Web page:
A short while ago, I caught a bit of a "Book TV" segment on Trever Aaronson's new work "The Terror Factory: Inside the FBI's Manufactured War on Terrorism."
For quite a while, some of us have suspected that the "terror" cells brought to justice by our federal agents hardly posed the danger that the newspaper headlines suggested. Aaronson has proven the point. He methodically went through the files and found the damning data: Terror cases owe everything to the work of infiltrators and informers who often play the classic "agent provocateur"
The FBI plants the ideas, makes the plans, provides the fake weapons and money, creates the attempted act of terrorism, makes an arrest, and announces the salvation of the nation.
Over and over again. The procedure has become so regular that intended marks have spotted the sting being worked on them simply by googling the name or phone number of the bozo pretending to recruit them into the terrorist brotherhood, and discovering that he's a serial informant.
Between 911 and August, 2011, the U.S. government prosecuted 508 people for terrorism in the United States. 243 had been targeted using an FBI informant. 158 had been caught in an FBI terrorism sting. 49 (that we know of, FBI recording devices have completely unbelievable patterns of "malfunctioning") had encountered an agent provocateur. Most of the rest charged with "terrorism" had little or nothing to do with terrorism at all, most of them charged with more minor offenses like immigration offenses or making false statements.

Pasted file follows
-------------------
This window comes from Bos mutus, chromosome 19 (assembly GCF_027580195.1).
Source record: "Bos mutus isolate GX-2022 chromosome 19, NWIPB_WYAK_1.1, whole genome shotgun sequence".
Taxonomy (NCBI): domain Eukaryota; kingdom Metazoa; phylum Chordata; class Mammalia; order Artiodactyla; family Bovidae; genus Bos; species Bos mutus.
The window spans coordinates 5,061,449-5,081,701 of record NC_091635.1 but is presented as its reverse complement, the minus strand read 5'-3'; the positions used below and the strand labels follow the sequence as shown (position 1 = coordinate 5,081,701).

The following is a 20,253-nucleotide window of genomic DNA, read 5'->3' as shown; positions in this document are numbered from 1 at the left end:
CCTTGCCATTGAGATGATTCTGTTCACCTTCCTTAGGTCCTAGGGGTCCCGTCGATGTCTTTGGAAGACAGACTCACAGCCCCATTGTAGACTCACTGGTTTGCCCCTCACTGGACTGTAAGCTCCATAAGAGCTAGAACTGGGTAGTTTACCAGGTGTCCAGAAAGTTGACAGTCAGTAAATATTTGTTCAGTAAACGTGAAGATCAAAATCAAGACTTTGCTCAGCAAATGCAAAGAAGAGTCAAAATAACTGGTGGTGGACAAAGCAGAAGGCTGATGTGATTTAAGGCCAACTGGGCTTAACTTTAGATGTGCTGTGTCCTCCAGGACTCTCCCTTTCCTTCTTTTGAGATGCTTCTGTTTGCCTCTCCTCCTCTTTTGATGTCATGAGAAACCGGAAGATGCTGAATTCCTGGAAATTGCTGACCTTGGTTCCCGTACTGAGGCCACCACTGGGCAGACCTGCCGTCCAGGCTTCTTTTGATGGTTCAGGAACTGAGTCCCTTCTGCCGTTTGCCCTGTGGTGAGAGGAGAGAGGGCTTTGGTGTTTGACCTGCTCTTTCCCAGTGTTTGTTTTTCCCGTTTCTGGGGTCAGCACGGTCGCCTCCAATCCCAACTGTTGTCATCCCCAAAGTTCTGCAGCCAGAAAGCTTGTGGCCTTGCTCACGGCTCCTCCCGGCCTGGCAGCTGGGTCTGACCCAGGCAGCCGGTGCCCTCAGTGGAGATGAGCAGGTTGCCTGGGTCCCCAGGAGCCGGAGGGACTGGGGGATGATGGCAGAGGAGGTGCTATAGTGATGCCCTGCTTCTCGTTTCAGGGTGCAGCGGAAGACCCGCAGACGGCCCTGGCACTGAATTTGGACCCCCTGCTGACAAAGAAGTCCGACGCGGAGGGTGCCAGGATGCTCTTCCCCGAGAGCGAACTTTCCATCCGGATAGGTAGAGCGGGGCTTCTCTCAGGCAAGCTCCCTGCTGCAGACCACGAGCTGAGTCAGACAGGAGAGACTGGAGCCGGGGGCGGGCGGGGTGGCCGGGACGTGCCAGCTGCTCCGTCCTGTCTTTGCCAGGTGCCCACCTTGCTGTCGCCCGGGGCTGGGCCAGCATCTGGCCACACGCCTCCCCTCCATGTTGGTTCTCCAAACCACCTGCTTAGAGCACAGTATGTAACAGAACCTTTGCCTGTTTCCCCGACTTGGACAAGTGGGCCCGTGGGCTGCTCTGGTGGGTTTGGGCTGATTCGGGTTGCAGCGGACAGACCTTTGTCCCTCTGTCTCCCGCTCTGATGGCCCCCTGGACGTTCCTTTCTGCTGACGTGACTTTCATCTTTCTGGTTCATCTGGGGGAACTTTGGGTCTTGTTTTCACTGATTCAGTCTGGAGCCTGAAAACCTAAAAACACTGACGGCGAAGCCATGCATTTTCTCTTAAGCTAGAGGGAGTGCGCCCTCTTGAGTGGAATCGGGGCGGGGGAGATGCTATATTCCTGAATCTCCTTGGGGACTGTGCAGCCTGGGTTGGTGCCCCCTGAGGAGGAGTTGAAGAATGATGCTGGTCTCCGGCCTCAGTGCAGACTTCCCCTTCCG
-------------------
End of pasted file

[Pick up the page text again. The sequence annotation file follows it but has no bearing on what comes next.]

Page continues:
Mother Jones has published a story derived from Aaronson's book
. One section of his piece impacts my suspicion that Anwar al-Alaki
may himself have been Uncle's "inside man" within Al Qaeda:
Anwar al-Awlaki, the American-born, high-ranking Al Qaeda official who was killed in a US drone strike in Yemen on September 30, 2011, became something of the terrorist group's Dear Abby. Have a question about Islam? Ask Anwar! Muslim men in nations throughout the Western world would email him questions, and Awlaki would reply dutifully, and in English, encouraging many of his electronic pen pals to violent action. Awlaki also kept a blog and a Facebook page, and regularly posted recruitment videos to YouTube.
Maybe I'm wrong about Awlaki. Still, a Murdoch paper once came that
close to identifying him as an American agent, and the Yemeni government never confirmed his death-by-droning. If Awlaki was not "ours," then can you explain why YouTube takes down lots of terror-advocating videos
while keeping the cinematic stylings of Anwar al-Awlaki available for your viewing pleasure?
Maybe Aaronson (or another writer) should write a follow-up book, demonstrating how our "terrorism" theatricals have become a global
masquerade. The terror bugaboo has replaced the Cold War. Not much more than two decades ago, people called me a traitor and a communist whenever I said that there was no evidence that the USSR had engaged in a conspiracy to conquer the United States. Today, I can say those words without much fear of contradiction. When will it be permissible to state that terrorism, though real, does not pose anything like the threat that we've been led to believe?